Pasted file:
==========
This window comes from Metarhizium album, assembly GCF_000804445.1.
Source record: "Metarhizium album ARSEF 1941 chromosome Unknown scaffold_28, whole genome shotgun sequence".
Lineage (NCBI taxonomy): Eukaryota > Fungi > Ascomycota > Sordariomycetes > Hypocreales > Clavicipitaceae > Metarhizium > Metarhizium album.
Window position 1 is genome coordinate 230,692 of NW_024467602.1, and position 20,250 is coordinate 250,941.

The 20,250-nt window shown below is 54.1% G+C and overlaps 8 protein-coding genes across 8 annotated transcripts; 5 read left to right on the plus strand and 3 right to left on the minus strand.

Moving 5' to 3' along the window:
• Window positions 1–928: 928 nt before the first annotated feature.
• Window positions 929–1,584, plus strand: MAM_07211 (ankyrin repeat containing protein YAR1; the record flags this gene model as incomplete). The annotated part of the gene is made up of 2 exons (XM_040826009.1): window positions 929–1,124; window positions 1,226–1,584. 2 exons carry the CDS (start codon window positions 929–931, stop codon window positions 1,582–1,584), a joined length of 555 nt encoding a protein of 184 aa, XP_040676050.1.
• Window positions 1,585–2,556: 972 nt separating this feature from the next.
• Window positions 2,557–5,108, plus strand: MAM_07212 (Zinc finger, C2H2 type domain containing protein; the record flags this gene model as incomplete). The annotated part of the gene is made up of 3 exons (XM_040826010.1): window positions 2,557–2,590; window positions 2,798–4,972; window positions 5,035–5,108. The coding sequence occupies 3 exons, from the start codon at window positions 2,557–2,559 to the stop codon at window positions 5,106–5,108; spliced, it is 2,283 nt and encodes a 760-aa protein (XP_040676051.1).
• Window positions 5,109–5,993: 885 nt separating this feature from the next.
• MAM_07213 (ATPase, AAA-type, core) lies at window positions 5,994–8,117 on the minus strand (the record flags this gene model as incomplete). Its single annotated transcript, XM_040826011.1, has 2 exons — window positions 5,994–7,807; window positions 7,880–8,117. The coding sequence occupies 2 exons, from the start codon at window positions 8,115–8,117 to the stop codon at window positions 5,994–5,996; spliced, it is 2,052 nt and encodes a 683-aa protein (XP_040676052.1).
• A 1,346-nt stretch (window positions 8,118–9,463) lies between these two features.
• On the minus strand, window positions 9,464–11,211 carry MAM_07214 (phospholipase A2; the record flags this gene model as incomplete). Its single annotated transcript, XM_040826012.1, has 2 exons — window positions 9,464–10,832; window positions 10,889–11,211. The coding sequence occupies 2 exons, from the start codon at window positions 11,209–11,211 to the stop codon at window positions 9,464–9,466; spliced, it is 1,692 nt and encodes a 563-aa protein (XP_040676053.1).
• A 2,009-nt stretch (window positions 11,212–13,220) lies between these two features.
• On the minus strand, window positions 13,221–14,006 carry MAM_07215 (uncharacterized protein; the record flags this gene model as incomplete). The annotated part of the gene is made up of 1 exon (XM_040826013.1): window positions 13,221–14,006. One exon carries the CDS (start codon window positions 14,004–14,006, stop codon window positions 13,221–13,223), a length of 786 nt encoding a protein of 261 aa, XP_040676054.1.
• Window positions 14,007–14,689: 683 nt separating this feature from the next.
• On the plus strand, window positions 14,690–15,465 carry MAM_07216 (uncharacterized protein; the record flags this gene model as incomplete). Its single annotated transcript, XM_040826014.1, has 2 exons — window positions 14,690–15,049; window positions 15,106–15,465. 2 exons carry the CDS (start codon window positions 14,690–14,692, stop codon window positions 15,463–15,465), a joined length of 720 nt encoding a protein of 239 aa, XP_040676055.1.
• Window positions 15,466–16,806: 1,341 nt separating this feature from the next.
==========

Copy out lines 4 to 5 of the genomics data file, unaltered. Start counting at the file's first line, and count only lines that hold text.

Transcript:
Window position 1 is genome coordinate 230,692 of NW_024467602.1, and position 20,250 is coordinate 250,941.

The 20,250-nt window shown below is 54.1% G+C and overlaps 8 protein-coding genes across 8 annotated transcripts; 5 read left to right on the plus strand and 3 right to left on the minus strand.